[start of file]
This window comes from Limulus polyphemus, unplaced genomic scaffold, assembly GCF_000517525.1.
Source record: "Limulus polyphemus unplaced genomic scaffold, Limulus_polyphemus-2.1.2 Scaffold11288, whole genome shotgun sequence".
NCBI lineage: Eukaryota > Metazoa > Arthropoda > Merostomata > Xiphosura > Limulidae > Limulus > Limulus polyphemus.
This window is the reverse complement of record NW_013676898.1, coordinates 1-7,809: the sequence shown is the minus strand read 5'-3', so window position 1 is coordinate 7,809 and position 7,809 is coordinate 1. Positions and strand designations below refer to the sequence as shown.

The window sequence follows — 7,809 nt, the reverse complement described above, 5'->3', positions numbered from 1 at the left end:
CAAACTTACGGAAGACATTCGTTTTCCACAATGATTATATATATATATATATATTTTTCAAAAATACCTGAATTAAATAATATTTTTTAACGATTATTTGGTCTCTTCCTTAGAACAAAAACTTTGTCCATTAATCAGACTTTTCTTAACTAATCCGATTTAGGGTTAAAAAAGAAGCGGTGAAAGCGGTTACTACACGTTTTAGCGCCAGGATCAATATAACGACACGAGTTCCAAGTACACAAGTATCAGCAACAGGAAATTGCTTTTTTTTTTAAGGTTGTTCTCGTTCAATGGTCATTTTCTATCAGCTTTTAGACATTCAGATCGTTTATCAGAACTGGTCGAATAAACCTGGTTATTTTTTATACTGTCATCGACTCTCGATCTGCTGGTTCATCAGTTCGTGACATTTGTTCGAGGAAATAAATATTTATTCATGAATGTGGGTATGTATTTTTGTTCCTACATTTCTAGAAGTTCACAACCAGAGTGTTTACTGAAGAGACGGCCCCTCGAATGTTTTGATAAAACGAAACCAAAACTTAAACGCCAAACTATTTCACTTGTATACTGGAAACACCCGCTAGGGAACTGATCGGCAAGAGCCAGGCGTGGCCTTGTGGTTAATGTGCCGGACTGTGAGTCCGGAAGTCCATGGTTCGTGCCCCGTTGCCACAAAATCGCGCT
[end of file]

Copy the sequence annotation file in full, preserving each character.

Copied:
This window comes from Limulus polyphemus, unplaced genomic scaffold, assembly GCF_000517525.1.
Source record: "Limulus polyphemus unplaced genomic scaffold, Limulus_polyphemus-2.1.2 Scaffold11288, whole genome shotgun sequence".
NCBI lineage: Eukaryota > Metazoa > Arthropoda > Merostomata > Xiphosura > Limulidae > Limulus > Limulus polyphemus.
This window is the reverse complement of record NW_013676898.1, coordinates 1-7,809: the sequence shown is the minus strand read 5'-3', so window position 1 is coordinate 7,809 and position 7,809 is coordinate 1. Positions and strand designations below refer to the sequence as shown.

The window sequence follows — 7,809 nt, the reverse complement described above, 5'->3', positions numbered from 1 at the left end:
CAAACTTACGGAAGACATTCGTTTTCCACAATGATTATATATATATATATATATTTTTCAAAAATACCTGAATTAAATAATATTTTTTAACGATTATTTGGTCTCTTCCTTAGAACAAAAACTTTGTCCATTAATCAGACTTTTCTTAACTAATCCGATTTAGGGTTAAAAAAGAAGCGGTGAAAGCGGTTACTACACGTTTTAGCGCCAGGATCAATATAACGACACGAGTTCCAAGTACACAAGTATCAGCAACAGGAAATTGCTTTTTTTTTTAAGGTTGTTCTCGTTCAATGGTCATTTTCTATCAGCTTTTAGACATTCAGATCGTTTATCAGAACTGGTCGAATAAACCTGGTTATTTTTTATACTGTCATCGACTCTCGATCTGCTGGTTCATCAGTTCGTGACATTTGTTCGAGGAAATAAATATTTATTCATGAATGTGGGTATGTATTTTTGTTCCTACATTTCTAGAAGTTCACAACCAGAGTGTTTACTGAAGAGACGGCCCCTCGAATGTTTTGATAAAACGAAACCAAAACTTAAACGCCAAACTATTTCACTTGTATACTGGAAACACCCGCTAGGGAACTGATCGGCAAGAGCCAGGCGTGGCCTTGTGGTTAATGTGCCGGACTGTGAGTCCGGAAGTCCATGGTTCGTGCCCCGTTGCCACAAAATCGCGCT